Finding the right rental home
Space, location and your lifestyle are primary factors you should consider during your rental search.
Types of rental homes
There are many different types of rental properties, and some will likely work better than others for your budget and routine. Consider the advantages and disadvantages of each property type and envision how your home will fit into your daily life and long-term plans.
Apartments and condominiums: Apartments and condominiums can provide you with a maintenance-free, on-the-go lifestyle. Those located in urban settings often offer walkable access to shops, restaurants and public transportation. They may also offer varying degrees of amenities from gyms to the reliability of an on-site property manager. Condos tend to offer more amenities — such as pools and concierge services — though they usually come with a cost called homeowners association (HOA) fees. If you are looking at a property that is part of an HOA, be sure to find out if you will be responsible for that monthly fee or if it is already included in your rent.
Townhomes: Townhomes can offer the benefits of condominium and single-family living at a more affordable price. They typically offer two levels with good living space and frequently include amenities such as parks and playgrounds. They tend not to require a lot of outside maintenance, but with that comes less privacy than a single-family home.
Single-family homes: Typically, these are the largest of the property types, providing the most privacy, quiet and space. However, more space may mean a higher price and greater upkeep, because you may be responsible for some of the home’s maintenance and the yardwork.
Finding the right location
Different locations offer different benefits, so it’s important to think about what you need and want in your neighborhood and community. Do you care about schools? Is walkability a must? Make sure you’ve determined your priorities before looking at a property and consider ranking them in terms of importance. Key location features you should take into account are:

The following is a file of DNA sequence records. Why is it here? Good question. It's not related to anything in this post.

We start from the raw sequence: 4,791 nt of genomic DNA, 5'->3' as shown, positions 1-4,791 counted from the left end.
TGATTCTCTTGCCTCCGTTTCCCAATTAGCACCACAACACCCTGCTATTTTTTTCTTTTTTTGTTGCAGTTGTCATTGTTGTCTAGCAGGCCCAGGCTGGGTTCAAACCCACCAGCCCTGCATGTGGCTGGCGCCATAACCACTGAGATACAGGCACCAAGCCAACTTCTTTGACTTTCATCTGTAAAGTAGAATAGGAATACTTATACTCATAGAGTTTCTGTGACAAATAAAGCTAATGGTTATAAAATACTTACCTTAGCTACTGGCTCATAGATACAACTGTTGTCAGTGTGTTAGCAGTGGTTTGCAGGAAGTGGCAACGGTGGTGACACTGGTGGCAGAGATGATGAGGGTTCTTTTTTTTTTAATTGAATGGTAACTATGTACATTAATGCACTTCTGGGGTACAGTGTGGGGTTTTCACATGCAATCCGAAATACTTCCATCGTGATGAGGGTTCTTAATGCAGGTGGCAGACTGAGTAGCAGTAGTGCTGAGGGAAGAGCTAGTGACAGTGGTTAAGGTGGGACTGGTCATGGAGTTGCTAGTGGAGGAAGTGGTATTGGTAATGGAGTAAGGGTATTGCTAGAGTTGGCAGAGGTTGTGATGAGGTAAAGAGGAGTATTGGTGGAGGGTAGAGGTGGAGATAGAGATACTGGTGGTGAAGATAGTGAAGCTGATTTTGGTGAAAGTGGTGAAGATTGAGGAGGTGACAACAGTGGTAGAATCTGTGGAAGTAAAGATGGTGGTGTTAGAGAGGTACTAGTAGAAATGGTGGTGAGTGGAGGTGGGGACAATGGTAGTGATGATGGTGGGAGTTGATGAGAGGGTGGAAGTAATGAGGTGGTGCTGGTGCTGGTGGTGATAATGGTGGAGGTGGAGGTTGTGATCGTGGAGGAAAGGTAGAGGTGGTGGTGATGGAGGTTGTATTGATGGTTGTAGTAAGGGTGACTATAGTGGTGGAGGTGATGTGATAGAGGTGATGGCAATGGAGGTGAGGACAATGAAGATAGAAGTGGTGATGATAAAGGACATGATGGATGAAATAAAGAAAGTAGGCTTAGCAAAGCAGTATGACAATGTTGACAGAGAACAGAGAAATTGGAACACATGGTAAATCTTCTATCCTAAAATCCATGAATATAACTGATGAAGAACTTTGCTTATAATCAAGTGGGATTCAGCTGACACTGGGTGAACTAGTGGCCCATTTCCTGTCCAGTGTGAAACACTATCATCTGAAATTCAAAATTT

Urban or Suburban. Do you want the convenience and walkability of city life? Or do you want a larger home with a yard, away from the hustle and bustle?
Schools. Do you have school-age children? If so, you’ll want to consider the schools in the community.
Proximity to your job. Are you willing to make a 45-minute drive to work, or do you want a shorter commute?
Access to Public Transportation. Do you need access to public transportation? Look at local transit schedules and maps to understand what locations could work well for your routine.
Size. Is a three-bedroom home with a fenced-in yard for your dog a priority? If so, you may need to consider homes farther from a city center.
Safety. Conduct research to determine if the property is an area where you will feel comfortable living. When touring the property, check that windows lock and deadbolts work.
Who will be involved?
Depending on who you plan to live with and where you’re looking to rent, there are a variety of people you may consult with during the rental process, including:
- Landlords. These can be individual property owners or large property management companies. Sometimes an individual landlord will hire a property management company to handle the rental.
- Real estate agents or brokers. They help you find a property for a fee. Sometimes the landlord pays the fee and sometimes the renter pays the fee.
- Neighbors. They are great resources to help you learn more about a neighborhood or a rental community. When touring homes, don’t be afraid to chat with your potential neighbors.
- Roommates. They can help you cut down costs but may have their own set of must-haves. Be sure potential roommates understand the responsibilities you agree to when signing a lease.
When deciding on a rental home, you’ll have to prioritize what’s right for you and your lifestyle. Remember to consider how location will impact things such as your commute, nearby amenities and the type of rental homes available.